On May 25, 2017, Plaintiffs filed a Hybrid Collective and Class Action Complaint in the Maricopa County Superior Court alleging violations of the Fair Labor Standards Act and minimum wage provisions of Arizona law. Defendants subsequently removed to this Court on June 26, 2017, on the basis of federal question jurisdiction. Plaintiffs now move to certify a collective action under the FLSA and a class action pursuant to Federal Rule of Civil Procedure 23(b)(3) for Plaintiffs' state law claims.


         A. FLSA Collective Action

         Congress enacted the FLSA “to protect all covered workers from substandard wages and oppressive working hours.” Barrentine v. Arkansas-Best Freight Sys. Inc., 450 U.S. 728, 739 (1981). Among the FLSA's central provisions is its requirement that employers pay non-exempted workers at one and a half times the regular rate for any time worked in excess of forty hours in a single week. 29 U.S.C. § 207; see Tyson Foods, Inc. v. Bouaphakeo, 136 S.Ct. 1036, 1042 (2016).

         The FLSA provides a mechanism-the “collective action”-through which workers can sue jointly for violations of its overtime compensation and other provisions. See 29 U.S.C. § 216(b). The collective action thus allows a representative plaintiff to bring suit on behalf of a group of workers who are “similarly situated, ” see id., and thereby serves to (1) reduce the burden on plaintiffs through the pooling of resources, and (2) make efficient use of judicial resources by resolving common issues of law and fact together. See Hoffman-La Rouche, Inc. v. Sperling, 493 U.S. 165, 170 (1989). This mechanism, however, differs from the class action mechanism under Federal Rule of Civil Procedure 23. See Genesis Healthcare Corp. v. Symczyk, 569 U.S. 66, 75 (2013). Thus, “[t]he sole consequence of conditional certification is the sending of court-approved written notice to employees, who in turn become parties to a collective action only by filing written consent with the court.” Id. (internal citations omitted).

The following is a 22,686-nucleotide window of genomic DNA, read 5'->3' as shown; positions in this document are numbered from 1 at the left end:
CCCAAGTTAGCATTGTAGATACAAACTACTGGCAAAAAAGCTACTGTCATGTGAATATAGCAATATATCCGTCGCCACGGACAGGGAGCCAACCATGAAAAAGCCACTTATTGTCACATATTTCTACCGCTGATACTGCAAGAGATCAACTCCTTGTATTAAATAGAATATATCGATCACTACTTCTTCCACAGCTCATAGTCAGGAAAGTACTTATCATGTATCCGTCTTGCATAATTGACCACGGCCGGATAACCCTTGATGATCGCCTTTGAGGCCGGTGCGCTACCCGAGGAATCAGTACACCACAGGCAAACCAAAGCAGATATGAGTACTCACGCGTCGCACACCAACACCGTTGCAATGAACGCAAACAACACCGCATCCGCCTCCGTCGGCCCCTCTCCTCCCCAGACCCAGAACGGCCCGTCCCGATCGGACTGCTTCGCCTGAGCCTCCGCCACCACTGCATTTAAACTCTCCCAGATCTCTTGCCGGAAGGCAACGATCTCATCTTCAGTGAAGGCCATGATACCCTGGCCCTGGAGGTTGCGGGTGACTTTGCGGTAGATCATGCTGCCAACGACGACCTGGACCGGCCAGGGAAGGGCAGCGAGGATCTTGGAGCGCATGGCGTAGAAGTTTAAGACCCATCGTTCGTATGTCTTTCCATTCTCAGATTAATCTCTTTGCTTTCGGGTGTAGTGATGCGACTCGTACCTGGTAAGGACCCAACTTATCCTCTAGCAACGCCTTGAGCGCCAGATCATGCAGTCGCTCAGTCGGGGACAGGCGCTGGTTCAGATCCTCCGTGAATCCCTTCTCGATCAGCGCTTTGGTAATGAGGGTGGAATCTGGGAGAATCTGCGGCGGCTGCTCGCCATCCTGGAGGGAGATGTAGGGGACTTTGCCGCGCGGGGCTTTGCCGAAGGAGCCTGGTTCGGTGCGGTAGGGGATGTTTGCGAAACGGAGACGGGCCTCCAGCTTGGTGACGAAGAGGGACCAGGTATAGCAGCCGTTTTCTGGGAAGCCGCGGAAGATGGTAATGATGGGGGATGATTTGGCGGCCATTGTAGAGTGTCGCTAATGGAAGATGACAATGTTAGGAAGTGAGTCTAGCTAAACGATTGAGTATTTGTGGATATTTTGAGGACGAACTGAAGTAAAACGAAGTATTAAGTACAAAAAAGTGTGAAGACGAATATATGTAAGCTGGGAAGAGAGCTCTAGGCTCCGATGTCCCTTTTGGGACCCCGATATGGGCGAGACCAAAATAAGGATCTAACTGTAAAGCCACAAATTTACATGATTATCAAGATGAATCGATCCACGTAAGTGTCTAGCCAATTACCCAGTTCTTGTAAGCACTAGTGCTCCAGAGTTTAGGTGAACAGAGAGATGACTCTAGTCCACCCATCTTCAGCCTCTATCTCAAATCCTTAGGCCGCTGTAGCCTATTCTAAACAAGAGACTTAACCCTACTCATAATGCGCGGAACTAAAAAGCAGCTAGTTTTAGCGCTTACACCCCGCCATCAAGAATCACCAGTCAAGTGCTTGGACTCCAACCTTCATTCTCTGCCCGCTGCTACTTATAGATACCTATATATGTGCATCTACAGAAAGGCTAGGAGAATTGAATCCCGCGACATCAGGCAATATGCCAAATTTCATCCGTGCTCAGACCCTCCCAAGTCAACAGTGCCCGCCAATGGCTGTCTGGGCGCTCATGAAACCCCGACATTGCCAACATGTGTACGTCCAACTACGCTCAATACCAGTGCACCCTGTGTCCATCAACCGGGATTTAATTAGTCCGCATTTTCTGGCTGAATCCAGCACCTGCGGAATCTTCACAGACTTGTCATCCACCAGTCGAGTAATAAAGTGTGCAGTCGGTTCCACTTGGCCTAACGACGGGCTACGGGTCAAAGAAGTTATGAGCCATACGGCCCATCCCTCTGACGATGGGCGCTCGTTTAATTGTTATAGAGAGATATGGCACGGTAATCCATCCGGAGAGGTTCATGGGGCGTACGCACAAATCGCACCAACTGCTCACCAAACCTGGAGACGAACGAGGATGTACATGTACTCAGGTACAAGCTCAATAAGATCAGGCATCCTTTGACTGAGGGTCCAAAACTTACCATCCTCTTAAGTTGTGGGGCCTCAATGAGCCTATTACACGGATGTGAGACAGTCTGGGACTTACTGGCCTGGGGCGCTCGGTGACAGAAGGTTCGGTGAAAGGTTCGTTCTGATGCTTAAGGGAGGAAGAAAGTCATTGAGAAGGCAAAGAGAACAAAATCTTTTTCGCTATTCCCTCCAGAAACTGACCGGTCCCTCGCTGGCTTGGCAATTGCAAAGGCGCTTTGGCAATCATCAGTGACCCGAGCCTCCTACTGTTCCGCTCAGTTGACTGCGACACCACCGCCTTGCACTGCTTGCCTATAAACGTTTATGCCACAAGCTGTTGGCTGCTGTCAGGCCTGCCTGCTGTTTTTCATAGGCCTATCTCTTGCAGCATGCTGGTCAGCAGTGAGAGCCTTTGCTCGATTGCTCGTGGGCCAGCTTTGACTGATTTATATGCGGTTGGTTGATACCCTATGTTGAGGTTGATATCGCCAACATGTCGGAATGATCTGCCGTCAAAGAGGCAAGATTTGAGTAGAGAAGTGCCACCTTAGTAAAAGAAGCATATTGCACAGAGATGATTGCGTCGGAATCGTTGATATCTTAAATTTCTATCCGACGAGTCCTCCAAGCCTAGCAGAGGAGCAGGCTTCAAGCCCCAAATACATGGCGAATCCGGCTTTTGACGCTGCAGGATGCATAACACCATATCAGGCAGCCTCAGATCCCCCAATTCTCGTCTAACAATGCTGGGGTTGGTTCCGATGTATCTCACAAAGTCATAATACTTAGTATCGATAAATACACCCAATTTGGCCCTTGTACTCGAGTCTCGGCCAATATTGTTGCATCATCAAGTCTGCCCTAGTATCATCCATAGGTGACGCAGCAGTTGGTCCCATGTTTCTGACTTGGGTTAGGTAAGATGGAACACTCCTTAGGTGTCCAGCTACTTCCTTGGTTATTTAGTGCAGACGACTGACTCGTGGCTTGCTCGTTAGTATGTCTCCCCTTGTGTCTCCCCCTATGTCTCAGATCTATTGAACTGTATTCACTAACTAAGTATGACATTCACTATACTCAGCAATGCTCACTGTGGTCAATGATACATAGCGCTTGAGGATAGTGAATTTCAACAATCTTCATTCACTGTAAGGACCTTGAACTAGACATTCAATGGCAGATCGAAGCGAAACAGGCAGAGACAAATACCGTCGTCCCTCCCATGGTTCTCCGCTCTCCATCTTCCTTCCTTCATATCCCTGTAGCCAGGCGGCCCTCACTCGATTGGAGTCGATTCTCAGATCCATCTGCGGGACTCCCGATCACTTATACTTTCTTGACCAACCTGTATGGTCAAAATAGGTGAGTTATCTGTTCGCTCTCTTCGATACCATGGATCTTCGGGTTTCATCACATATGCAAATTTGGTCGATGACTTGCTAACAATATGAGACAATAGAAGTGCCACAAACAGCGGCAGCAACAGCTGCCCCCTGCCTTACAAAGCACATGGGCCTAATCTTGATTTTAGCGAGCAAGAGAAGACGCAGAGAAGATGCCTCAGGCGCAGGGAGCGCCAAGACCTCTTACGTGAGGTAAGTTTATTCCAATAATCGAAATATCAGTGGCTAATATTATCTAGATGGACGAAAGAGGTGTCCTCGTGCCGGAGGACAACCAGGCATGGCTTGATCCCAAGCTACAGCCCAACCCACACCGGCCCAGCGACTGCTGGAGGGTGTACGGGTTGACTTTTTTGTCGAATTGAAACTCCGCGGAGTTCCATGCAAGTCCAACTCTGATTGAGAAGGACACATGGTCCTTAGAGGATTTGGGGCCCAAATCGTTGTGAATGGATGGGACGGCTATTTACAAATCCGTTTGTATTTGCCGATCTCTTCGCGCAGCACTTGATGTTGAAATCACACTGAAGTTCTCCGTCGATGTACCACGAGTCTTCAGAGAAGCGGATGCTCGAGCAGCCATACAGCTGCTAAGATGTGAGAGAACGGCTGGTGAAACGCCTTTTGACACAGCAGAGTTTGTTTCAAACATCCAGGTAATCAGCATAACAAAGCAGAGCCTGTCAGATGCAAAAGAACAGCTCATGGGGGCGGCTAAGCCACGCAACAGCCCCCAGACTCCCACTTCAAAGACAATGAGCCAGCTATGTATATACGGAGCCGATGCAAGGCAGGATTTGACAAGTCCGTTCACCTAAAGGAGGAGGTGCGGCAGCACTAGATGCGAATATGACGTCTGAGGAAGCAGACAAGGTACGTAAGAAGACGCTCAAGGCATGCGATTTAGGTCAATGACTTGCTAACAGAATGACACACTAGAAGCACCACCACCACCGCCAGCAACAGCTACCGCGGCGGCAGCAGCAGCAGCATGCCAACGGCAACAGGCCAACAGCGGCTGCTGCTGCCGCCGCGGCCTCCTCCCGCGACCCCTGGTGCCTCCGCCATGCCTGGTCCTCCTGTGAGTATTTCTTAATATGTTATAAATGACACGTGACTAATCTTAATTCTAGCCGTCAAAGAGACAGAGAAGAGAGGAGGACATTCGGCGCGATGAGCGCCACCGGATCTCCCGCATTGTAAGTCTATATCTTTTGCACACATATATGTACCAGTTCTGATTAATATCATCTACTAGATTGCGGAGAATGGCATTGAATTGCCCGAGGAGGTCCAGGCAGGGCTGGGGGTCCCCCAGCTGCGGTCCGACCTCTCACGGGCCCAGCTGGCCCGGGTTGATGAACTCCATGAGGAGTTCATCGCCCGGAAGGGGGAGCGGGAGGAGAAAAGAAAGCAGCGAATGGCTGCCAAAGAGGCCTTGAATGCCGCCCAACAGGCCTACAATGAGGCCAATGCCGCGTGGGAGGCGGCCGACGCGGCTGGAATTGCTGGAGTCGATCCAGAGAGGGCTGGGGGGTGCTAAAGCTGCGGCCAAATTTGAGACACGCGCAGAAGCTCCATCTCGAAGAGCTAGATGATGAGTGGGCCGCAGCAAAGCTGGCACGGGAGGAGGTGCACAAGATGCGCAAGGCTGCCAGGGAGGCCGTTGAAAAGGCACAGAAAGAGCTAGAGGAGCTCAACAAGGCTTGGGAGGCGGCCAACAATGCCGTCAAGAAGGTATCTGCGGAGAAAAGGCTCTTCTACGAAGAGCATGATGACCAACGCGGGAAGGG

The decision as to whether a collective action is appropriate lies within the court's discretion. Leuthold v. Destination Am., Inc., 224 F.R.D. 462, 466 (N.D. Cal. 2004). Before certifying an FLSA collective action, courts must evaluate whether the plaintiff has demonstrated that he or she and the proposed members of the collective action are “similarly situated.” Id. To do so, courts in the Ninth Circuit follow a two-tiered approach. Colson v. Avnet, Inc., 687 F.Supp. 2d. 914, 925 (2010). First, and at issue here, is the “notice stage, ” during which courts determine based on pleadings and affidavits whether a collective action should be certified ...